She added that, with the novel she needed to go over the material “see what’s there, and then see a structure. Only then do I start outlining to get a handle on it. Outlining is not the first thing I do, but it becomes an important tool to get through the work. With a play, I can hold it in my head.”

What other tools helped the most in editing and revising?  “I’m a big fan of index cards and color coding on the wall, ” she said.  “The process is very revealing. So, for example, if a blue star stands for a particular character and I pin my index cards on the wall, and there’s a big gap where there’s no blue star, then I have to fix that.”

The Dramaworkshop

Color coding and index cards, however, may not be as useful as the feedback a playwright gets. “I like listening to actors and the director in developmental workshops because when they are creating their roles, there is a lot they have to create themselves. A script is a blueprint, it’s not the finished thing.”

Two seasons ago, Jennifer’s play, Buried Cities, became the first work chosen for the Palm Beach Dramaworkshop, a developmental lab for new plays.  William Hayes, its artistic director, and the brains behind the workshop has said that he believes he has a responsibility to “develop new work because there are fewer opportunities for playwrights’ voices to be heard.”

When Jennifer arrived at the first workshop in April 2015, her play was only half-finished. After 12 days of intense readings, discussions, and revisions (“actors ask very specific questions”), Jennifer had the opportunity to see the play –about the different reactions of a couple who suffer a home invasion while expecting their first child — fully staged in front of  an audience of twenty-five.  The central issue of the play revolves around the pregnant wife’s decision to buy a gun for protection and her discovery of her husband’s total abhorrence of guns — a conflict which tests the bonds of their marriage.

Audience Comments

The following April, The Dramaworkshop staged the play again for a bigger audience (pictured) — which is how I became acquainted with the play and Jennifer. The audience then had the opportunity to ask questions (“would the pregnant wife really drink Scotch in the scene with her nephew?) and make comments which were forwarded to Jennifer.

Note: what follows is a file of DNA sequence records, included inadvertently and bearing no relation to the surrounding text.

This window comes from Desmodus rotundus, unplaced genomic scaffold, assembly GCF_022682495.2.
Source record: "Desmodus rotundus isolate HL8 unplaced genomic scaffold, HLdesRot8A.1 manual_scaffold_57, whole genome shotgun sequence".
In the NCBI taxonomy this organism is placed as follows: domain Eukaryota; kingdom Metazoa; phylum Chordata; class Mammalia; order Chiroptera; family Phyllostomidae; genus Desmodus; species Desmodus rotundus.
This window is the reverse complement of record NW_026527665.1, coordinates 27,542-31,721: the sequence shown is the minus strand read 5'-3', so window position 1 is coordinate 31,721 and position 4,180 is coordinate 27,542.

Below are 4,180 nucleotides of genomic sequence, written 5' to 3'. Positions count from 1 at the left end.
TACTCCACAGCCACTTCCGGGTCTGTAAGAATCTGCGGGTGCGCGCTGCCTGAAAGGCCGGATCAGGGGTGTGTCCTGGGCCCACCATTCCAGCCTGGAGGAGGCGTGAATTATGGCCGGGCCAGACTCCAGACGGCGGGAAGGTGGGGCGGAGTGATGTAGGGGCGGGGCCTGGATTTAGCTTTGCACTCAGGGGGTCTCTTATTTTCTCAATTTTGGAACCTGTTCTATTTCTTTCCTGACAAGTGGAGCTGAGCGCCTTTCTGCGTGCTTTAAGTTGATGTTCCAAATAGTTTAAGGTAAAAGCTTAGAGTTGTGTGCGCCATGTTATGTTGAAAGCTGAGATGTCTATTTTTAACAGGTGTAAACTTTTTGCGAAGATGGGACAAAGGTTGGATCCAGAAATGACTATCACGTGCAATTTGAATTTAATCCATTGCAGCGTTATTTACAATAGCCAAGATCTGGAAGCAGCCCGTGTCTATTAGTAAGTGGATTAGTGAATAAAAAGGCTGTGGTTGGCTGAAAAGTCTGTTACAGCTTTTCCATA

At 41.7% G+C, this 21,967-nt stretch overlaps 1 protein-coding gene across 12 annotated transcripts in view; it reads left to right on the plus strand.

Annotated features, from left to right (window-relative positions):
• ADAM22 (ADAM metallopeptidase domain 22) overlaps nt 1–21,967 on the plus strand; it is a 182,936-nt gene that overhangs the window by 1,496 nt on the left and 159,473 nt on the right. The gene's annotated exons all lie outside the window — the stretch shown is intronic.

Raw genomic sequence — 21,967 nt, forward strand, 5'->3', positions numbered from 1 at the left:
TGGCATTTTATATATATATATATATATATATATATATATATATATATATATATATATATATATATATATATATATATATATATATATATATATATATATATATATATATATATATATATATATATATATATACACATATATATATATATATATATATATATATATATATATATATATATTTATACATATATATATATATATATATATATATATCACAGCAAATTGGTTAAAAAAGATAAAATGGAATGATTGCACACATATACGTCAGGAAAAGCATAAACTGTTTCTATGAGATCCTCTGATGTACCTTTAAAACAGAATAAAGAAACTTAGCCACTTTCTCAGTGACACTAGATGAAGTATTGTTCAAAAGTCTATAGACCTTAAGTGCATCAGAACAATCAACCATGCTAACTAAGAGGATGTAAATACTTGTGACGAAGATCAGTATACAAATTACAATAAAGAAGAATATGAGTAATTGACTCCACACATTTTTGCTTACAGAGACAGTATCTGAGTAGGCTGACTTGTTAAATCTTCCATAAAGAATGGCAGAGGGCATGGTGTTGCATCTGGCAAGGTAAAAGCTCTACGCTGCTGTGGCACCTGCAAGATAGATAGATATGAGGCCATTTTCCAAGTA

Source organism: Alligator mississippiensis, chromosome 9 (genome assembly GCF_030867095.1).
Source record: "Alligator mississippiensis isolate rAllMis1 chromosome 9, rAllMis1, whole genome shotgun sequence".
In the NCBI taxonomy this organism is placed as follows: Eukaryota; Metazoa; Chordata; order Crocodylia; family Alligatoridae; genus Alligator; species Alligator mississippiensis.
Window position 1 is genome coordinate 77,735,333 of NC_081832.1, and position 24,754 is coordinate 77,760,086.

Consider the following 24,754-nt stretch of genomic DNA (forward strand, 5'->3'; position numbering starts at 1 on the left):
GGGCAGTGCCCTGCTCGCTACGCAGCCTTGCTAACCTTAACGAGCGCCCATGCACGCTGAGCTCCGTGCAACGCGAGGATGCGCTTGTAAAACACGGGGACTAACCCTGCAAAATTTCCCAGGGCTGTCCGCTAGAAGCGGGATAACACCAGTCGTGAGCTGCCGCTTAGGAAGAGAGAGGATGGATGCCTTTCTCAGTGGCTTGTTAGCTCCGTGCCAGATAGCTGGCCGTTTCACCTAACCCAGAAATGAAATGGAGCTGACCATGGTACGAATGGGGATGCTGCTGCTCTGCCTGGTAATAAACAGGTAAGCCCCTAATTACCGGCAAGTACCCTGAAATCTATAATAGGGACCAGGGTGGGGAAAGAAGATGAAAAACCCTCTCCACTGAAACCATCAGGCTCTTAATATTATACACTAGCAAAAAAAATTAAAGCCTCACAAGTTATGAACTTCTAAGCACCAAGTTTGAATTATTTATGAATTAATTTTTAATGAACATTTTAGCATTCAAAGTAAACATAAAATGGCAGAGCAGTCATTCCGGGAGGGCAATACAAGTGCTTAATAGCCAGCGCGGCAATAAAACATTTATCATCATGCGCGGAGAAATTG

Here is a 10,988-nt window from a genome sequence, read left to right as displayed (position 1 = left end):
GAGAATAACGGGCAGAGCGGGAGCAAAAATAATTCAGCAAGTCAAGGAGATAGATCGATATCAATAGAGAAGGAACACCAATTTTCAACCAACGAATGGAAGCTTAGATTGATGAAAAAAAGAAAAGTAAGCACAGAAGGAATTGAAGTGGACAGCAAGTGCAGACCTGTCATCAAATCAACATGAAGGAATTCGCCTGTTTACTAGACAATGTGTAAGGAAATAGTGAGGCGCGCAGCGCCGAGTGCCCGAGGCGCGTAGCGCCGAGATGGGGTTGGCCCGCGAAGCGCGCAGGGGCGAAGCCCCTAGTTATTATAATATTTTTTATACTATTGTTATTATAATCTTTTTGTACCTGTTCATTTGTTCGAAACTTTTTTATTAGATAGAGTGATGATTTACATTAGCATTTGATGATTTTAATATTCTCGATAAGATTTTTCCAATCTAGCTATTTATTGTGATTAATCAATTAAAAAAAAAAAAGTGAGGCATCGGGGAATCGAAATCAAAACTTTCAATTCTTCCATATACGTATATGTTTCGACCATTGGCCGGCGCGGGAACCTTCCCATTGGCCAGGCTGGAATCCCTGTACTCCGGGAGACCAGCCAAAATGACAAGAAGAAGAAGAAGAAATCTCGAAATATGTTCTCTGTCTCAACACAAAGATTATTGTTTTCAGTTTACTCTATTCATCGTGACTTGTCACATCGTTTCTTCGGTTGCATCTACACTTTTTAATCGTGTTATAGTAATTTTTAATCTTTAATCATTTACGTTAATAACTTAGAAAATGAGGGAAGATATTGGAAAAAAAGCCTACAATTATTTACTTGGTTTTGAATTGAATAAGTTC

“With Buried Cities, people get caught up in the conversation about the gun, and masculinity and guns. In the play, the husband’s response to being held up is NOT to get a gun,” she explained. “That seemed to trigger lots of response from men, some of whom could not understand the husband’s position. That was fine with me; that was kind of the point of the play. That, to me, doesn’t say that’s a problem with the play. My hope at the end of a play is that audience will say ‘now I understand why someone might NOT want a gun.” As for audience comments?  “It was nerve-wracking,” she said, “but it’s part of the process.”

Jennifer has written a new play, Apples in Winter. It was the winner of the 2015 NNPN Smith Prize for Political Theatre, and will premiere in 2018 at Riverside Theatre, Iowa City.  Meanwhile, playwrights who are interested in submitting their unpublished work to The  Dramaworkshop  may read more about the process  here.

Photo Credits:; and (bottom two photos)













  1. After my first read of my Saturday with Joanna my razor edge mind came up with “LESS IS MORE”